Podiatry Care: Keeping Your Feet Happy

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Podiatry Care: Keeping Your Feet Happy

Up until four months ago, I suffered from chronic foot and ankle pain. No matter what I did to ease my pain, my feet and ankles continued to hurt. Finally, I asked my primary doctor for a referral to a podiatrist. Although I love my primary doctor, they simply couldn't treat my foot and ankle pain successfully. I needed to see someone who could. My podiatrist examined my condition and determined that I had poor blood circulation and swelling in my feet and ankles. My podiatrist prescribed special cushions to wear in my shoes to help my blood circulate better and a change in my diet to reduce the fluids in my body. Now, my feet and ankles feel wonderful. If you have pain in your feet, ankles or legs, read my blog about podiatry care, treatments and much more. Thanks for reading.

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Is You Ankle Sprained Or Fractured?

A small fall or awkward step is all it takes sometimes to injure your ankle. Unfortunately, it can be difficult to determine whether you've fractured your ankle or if it's just sprained since the symptoms are similar. While you can treat a sprained ankle at home, a fractured ankle should be assessed by a professional facility, like Advanced Foot & Ankle Center of Palatine. So, it's important to learn the difference between a sprained and fractured ankle so that you know when you need to call a doctor.

Common Symptoms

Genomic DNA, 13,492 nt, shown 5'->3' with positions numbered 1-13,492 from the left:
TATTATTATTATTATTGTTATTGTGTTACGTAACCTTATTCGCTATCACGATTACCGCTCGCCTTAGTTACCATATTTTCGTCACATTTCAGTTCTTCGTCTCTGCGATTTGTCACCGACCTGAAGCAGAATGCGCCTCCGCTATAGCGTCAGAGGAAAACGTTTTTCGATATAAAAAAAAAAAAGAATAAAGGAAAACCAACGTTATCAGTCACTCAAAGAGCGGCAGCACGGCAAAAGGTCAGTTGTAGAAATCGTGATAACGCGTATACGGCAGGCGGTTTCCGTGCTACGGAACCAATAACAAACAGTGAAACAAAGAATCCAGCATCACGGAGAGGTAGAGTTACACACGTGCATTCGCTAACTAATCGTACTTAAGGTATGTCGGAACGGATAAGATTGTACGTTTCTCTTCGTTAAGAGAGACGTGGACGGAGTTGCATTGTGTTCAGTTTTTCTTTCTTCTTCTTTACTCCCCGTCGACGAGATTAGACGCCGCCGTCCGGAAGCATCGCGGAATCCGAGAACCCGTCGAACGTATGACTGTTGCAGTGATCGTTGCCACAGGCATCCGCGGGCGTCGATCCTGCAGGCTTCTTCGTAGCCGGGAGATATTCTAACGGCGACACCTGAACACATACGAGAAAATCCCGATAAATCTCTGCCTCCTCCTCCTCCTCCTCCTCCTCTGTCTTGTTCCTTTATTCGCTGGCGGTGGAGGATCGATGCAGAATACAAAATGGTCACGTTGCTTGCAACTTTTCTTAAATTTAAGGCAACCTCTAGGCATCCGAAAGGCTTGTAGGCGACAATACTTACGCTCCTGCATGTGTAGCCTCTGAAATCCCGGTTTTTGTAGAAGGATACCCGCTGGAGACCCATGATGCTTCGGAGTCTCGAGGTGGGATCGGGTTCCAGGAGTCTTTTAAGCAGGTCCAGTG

Sprained and fractured ankles actually have a lot of the same symptoms, which makes it even more difficult to tell the two apart without a professional opinion. Symptoms that both sprains and fractures have include:

  • Swelling
  • Bruising
  • Pain, especially when you try to put weight on your foot
  • Restricted range of motion

So, if these are your only symptoms, it's possible that you've simply sprained your ankle. If that's the case, you should be able to treat your ankle at home by wrapping it in an elastic bandage, applying ice to the area several times per day, resting as much as possible, and elevating your foot on a pillow when you rest. If you think it's at all possible that you've broken a bone, you need to contact your doctor to have an x-ray completed.

Determining a Fracture from a Sprain

Typically, fracture symptoms are more severe than the symptoms of a sprained ankle. It's important to remember that severely sprained ankles have very similar symptoms, but here are some scenarios where it is most likely a fracture::

  • You've heard a popping sound when you sprained your ankle.
  • Your ankle feels very unstable, you can't walk, or you can't put any weight at all on your foot.
  • You don't see any improvement in your ankle after a few days of home treatment.
  • You notice pain, swelling, and/or redness in other parts of your leg or your groin -- this indicated that you could have a blood clot that has been caused by a fracture in your ankle.

If you have any of the following symptoms, you should see a physician immediately.

  • Your foot changes color or becomes pale
  • Your foot is bent at an odd angle
  • You can't move your ankle at all
  • Your ankle, foot, or toes feel numb

Because sprains and fractures are so similar, the easiest way to know whether or not you've fractured your ankle is to get an x-ray. So, anytime you injure your ankle, you should make an appointment to see an ankle doctor as soon as possible.